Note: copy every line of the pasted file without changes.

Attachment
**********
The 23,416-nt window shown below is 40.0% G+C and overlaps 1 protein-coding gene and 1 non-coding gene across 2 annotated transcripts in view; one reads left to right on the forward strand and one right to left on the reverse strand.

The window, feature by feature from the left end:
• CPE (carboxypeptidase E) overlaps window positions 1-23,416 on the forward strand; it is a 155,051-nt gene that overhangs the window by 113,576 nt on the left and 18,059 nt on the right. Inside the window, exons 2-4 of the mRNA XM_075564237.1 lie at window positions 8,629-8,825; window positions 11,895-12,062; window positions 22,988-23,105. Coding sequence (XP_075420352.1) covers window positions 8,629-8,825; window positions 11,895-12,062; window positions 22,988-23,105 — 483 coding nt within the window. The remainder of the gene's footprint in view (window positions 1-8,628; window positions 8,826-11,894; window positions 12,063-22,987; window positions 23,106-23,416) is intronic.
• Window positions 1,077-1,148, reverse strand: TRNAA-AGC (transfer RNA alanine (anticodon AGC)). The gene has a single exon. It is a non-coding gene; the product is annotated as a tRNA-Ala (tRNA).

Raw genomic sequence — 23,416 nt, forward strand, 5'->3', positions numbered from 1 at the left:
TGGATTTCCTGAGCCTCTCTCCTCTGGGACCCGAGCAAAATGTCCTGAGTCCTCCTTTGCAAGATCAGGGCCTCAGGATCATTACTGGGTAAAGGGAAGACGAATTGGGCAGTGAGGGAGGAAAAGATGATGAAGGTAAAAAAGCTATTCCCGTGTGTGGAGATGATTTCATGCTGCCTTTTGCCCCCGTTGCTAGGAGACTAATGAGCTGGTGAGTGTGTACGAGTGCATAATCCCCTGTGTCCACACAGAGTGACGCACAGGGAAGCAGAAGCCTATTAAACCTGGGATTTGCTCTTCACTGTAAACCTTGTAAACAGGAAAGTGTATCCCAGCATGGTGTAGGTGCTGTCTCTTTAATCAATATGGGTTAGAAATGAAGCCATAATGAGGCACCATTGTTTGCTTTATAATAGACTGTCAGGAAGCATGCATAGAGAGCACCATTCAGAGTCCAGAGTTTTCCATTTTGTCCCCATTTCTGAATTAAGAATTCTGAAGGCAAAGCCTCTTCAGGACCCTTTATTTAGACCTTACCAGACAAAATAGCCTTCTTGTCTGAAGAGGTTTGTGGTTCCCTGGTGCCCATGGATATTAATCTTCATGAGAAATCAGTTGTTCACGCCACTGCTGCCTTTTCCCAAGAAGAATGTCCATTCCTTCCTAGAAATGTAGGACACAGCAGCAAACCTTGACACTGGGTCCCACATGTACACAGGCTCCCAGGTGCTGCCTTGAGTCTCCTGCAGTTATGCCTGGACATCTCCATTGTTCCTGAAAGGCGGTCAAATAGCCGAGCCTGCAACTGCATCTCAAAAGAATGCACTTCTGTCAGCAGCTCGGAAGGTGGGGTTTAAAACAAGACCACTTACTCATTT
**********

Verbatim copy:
The 23,416-nt window shown below is 40.0% G+C and overlaps 1 protein-coding gene and 1 non-coding gene across 2 annotated transcripts in view; one reads left to right on the forward strand and one right to left on the reverse strand.

The window, feature by feature from the left end:
• CPE (carboxypeptidase E) overlaps window positions 1-23,416 on the forward strand; it is a 155,051-nt gene that overhangs the window by 113,576 nt on the left and 18,059 nt on the right. Inside the window, exons 2-4 of the mRNA XM_075564237.1 lie at window positions 8,629-8,825; window positions 11,895-12,062; window positions 22,988-23,105. Coding sequence (XP_075420352.1) covers window positions 8,629-8,825; window positions 11,895-12,062; window positions 22,988-23,105 — 483 coding nt within the window. The remainder of the gene's footprint in view (window positions 1-8,628; window positions 8,826-11,894; window positions 12,063-22,987; window positions 23,106-23,416) is intronic.
• Window positions 1,077-1,148, reverse strand: TRNAA-AGC (transfer RNA alanine (anticodon AGC)). The gene has a single exon. It is a non-coding gene; the product is annotated as a tRNA-Ala (tRNA).

Raw genomic sequence — 23,416 nt, forward strand, 5'->3', positions numbered from 1 at the left:
TGGATTTCCTGAGCCTCTCTCCTCTGGGACCCGAGCAAAATGTCCTGAGTCCTCCTTTGCAAGATCAGGGCCTCAGGATCATTACTGGGTAAAGGGAAGACGAATTGGGCAGTGAGGGAGGAAAAGATGATGAAGGTAAAAAAGCTATTCCCGTGTGTGGAGATGATTTCATGCTGCCTTTTGCCCCCGTTGCTAGGAGACTAATGAGCTGGTGAGTGTGTACGAGTGCATAATCCCCTGTGTCCACACAGAGTGACGCACAGGGAAGCAGAAGCCTATTAAACCTGGGATTTGCTCTTCACTGTAAACCTTGTAAACAGGAAAGTGTATCCCAGCATGGTGTAGGTGCTGTCTCTTTAATCAATATGGGTTAGAAATGAAGCCATAATGAGGCACCATTGTTTGCTTTATAATAGACTGTCAGGAAGCATGCATAGAGAGCACCATTCAGAGTCCAGAGTTTTCCATTTTGTCCCCATTTCTGAATTAAGAATTCTGAAGGCAAAGCCTCTTCAGGACCCTTTATTTAGACCTTACCAGACAAAATAGCCTTCTTGTCTGAAGAGGTTTGTGGTTCCCTGGTGCCCATGGATATTAATCTTCATGAGAAATCAGTTGTTCACGCCACTGCTGCCTTTTCCCAAGAAGAATGTCCATTCCTTCCTAGAAATGTAGGACACAGCAGCAAACCTTGACACTGGGTCCCACATGTACACAGGCTCCCAGGTGCTGCCTTGAGTCTCCTGCAGTTATGCCTGGACATCTCCATTGTTCCTGAAAGGCGGTCAAATAGCCGAGCCTGCAACTGCATCTCAAAAGAATGCACTTCTGTCAGCAGCTCGGAAGGTGGGGTTTAAAACAAGACCACTTACTCATTT